For sure. What I object to Is this pseudo-zen idea of expecting nothing from meditation, it is complete BS.

  • DavidDavid some guy The Hammer in Ontario, Canada, eh Veteran

    Yeah, I know Bah-humbug, lol.

    What I object to is people objecting to a respected teacher having a little laugh.

    Lighten up.

  • ShoshinShoshin No one in particular Nowhere Special Veteran

    What does meditation actually do?

    Well for starts it can make you grumpy and argumentative :wink:

    federicaDhammaDragonlobsterdhammachick
  • @Shoshin said:

    What does meditation actually do?

    Well for starts it can make you grumpy and argumentative :wink:

    LOL
    ... it can, it passes. Dramatic effects from 'mud loosening', mantra or sadhana are common.

    Most of us are initially so unaware of the power of the mind, that we may think 'nothing happens' as @seeker242 mentions.

    It is I feel important to gain positive benefits before dealing with Mr Grumpy. However if Mr Grumpy or worse comes, you may have to 'just sit with it' or with right concentration ... change it.

    Meditation may require 'sorting ones distracted lifestyle' before engaging. So for some, change through yoga, martial arts, tai chi, community metta service etc. may be more appropriate. Everybody thinks they are 'ready' to meditate. Not always the case ... If not getting benefits, only bloody mindedness is keeping one practicing without instruction/modification ... B)

  • SpinyNormanSpinyNorman It's still all old bollocks Veteran

    @David said:
    Yeah, I know Bah-humbug, lol.

    What I object to is people objecting to a respected teacher having a little laugh.

    Lighten up.

    So he was joking? Double meh.

  • SpinyNormanSpinyNorman It's still all old bollocks Veteran

    @lobster said:> It is I feel important to gain positive benefits before dealing with Mr Grumpy. However if Mr Grumpy or worse comes, you may have to 'just sit with it' or with right concentration ... change it.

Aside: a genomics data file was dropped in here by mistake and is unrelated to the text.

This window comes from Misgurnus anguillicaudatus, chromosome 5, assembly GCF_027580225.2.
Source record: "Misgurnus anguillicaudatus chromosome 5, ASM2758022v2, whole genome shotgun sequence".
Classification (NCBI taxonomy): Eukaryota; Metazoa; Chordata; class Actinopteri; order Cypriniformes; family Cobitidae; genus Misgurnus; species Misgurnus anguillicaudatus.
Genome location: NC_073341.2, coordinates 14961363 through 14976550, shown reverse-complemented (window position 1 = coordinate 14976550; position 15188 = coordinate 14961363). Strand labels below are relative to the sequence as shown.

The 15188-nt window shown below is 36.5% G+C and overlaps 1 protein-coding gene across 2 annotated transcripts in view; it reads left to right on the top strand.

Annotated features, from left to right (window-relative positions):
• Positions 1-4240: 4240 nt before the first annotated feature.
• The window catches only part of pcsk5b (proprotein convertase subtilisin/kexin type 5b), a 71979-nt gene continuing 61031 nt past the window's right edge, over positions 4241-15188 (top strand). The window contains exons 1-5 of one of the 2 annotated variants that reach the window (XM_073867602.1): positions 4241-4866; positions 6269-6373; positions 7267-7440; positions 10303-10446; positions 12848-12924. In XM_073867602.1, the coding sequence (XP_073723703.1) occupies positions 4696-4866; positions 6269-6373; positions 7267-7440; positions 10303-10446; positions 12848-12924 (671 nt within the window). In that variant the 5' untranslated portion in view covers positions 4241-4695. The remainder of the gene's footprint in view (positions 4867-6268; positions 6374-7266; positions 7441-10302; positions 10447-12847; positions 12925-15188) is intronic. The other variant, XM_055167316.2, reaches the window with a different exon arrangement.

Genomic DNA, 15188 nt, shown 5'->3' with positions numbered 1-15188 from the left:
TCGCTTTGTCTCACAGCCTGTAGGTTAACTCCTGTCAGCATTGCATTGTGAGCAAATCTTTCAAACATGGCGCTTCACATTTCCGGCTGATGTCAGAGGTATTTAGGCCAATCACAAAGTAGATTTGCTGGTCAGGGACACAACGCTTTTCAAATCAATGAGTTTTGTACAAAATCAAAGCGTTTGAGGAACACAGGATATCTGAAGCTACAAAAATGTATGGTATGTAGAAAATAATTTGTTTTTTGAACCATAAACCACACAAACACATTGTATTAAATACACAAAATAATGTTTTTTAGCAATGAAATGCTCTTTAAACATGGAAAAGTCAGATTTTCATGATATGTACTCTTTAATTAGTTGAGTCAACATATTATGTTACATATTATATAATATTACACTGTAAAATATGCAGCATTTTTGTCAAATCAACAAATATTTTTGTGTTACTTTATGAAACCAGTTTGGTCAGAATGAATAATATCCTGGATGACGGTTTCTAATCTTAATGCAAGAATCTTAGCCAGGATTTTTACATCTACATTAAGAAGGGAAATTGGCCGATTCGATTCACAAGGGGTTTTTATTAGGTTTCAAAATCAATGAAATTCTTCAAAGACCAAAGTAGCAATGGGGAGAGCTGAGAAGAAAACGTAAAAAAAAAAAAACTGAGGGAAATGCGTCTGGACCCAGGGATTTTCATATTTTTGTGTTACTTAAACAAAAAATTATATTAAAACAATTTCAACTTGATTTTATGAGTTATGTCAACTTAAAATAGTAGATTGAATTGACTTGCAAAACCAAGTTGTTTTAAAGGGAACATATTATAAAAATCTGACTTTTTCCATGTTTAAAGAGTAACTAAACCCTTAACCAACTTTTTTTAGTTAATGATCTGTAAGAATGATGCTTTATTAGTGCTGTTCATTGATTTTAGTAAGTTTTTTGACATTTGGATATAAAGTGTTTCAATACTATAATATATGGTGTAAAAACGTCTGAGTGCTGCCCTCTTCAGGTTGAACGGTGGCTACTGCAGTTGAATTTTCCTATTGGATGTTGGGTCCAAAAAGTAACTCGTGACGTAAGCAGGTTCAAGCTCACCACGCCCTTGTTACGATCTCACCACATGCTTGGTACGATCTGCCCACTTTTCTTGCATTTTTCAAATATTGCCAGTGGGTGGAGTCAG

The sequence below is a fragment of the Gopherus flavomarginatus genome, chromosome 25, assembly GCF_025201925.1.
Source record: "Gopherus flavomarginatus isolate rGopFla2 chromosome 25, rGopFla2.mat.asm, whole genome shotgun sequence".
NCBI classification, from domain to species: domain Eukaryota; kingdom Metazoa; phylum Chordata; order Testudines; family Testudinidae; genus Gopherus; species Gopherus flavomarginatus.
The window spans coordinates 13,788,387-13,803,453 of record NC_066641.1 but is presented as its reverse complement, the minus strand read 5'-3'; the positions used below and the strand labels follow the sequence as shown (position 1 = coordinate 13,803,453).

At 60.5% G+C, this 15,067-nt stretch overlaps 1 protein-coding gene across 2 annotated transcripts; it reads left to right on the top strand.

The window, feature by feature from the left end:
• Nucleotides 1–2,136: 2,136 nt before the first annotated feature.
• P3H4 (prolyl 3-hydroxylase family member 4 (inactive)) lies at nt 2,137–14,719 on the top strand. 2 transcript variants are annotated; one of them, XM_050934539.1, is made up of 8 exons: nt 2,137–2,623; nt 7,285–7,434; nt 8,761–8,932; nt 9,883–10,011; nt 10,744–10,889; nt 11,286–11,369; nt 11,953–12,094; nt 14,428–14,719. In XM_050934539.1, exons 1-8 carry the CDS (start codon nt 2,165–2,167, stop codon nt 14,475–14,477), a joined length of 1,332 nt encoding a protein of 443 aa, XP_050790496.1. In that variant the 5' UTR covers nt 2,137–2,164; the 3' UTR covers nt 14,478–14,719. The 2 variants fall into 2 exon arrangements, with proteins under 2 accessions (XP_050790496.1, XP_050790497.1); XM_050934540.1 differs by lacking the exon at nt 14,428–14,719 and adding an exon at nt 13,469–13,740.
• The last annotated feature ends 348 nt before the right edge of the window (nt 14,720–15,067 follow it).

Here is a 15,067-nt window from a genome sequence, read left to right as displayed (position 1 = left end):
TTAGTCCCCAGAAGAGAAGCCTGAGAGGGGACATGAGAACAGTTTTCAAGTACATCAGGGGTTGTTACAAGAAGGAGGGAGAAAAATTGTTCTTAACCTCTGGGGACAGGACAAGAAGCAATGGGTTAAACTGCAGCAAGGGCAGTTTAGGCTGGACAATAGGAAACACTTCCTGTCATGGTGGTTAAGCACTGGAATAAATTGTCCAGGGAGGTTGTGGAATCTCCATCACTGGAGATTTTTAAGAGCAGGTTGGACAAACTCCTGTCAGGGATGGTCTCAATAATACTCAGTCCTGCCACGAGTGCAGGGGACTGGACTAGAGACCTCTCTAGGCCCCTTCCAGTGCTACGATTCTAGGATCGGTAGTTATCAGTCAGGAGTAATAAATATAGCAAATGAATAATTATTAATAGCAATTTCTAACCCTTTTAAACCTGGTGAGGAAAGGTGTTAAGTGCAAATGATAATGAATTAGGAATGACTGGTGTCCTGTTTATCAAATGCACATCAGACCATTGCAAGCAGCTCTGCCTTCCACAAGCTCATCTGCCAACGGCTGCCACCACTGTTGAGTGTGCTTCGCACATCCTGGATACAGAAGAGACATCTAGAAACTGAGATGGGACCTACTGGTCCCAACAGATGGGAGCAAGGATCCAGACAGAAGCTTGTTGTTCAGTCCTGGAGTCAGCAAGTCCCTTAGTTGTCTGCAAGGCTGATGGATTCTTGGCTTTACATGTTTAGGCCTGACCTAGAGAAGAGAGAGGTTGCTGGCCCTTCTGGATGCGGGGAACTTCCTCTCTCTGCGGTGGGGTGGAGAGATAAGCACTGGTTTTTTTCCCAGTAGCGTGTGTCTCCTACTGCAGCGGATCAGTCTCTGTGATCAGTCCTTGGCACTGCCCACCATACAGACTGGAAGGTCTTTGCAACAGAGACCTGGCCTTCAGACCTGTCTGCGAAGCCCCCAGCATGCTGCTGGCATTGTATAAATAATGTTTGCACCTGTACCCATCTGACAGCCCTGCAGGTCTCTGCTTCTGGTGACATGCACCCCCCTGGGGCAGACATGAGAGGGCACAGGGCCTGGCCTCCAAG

Better Mr. Grumpy than Mr. Pretentious. :p

    dhammachick
  • namarupanamarupa Veteran
    edited December 2016

    @federica said:
    There is no 'aim' in Meditation.
    Meditation IS the aim. Just sit, still your Mind, and calm your thoughts.
    Forget faith, forget what it does, forget trying to get a result, or go anywhere.
    Just Be.

    I agree with this. The littlest thing can start to weigh in on the mind while in meditation. It is best to not have any preconceived ideas or anything at all. You'll need your hands free to catch all the falling objects the mind keeps dropping in so to speak. The end result is heightened awareness, but nothing should be set as the goal.

    upekka
  • DhammaDragonDhammaDragon Carpe Diem switzerland Veteran

    @Mingle said:
    I feel like the whole practice requires faith, because there is nothing that really confirms to you you're not just sitting there doing nothing.

    Faith in Buddhism (saddhā) is a kind of confidence in someone or something that is based on reason, experience and experimentation.

    I found today yet another quote that deals with the importance of concentration (the practice of meditation):

    "Bhikkhus, the development of concentration (samādhi-bhāvānā) has four aspects:
    1. Concentration that is already developed and accomplished leads to fulfillment in the present
    2. ...leads to knowledge and insight
    3. ...leads to mindfulness and clear comprehension
    4. ...leads to the complete elimination of mental intoxicants
    (A.N. II 44)

    TravellerupekkalobsterAjeevakDharmana
  • federicafederica seeker of the clear blue sky Moderator

    @SpinyNorman said:

    @lobster said:> It is I feel important to gain positive benefits before dealing with Mr Grumpy. However if Mr Grumpy or worse comes, you may have to 'just sit with it' or with right concentration ... change it.

    Better Mr. Grumpy than Mr. Pretentious. :p

    Both can be equally tiresome....

  • DavidDavid some guy The Hammer in Ontario, Canada, eh Veteran

    @SpinyNorman said:

    @David said:
    Yeah, I know Bah-humbug, lol.

    What I object to is people objecting to a respected teacher having a little laugh.

    Lighten up.

    So he was joking? Double meh.

    Unless he figures his practice was a waste of time. Somehow I doubt it though since he is practicing still.

    He does incorporate levity into the dharma which is nice and also pays homage to dudeism so yeah, I'm pretty sure he's having a laugh.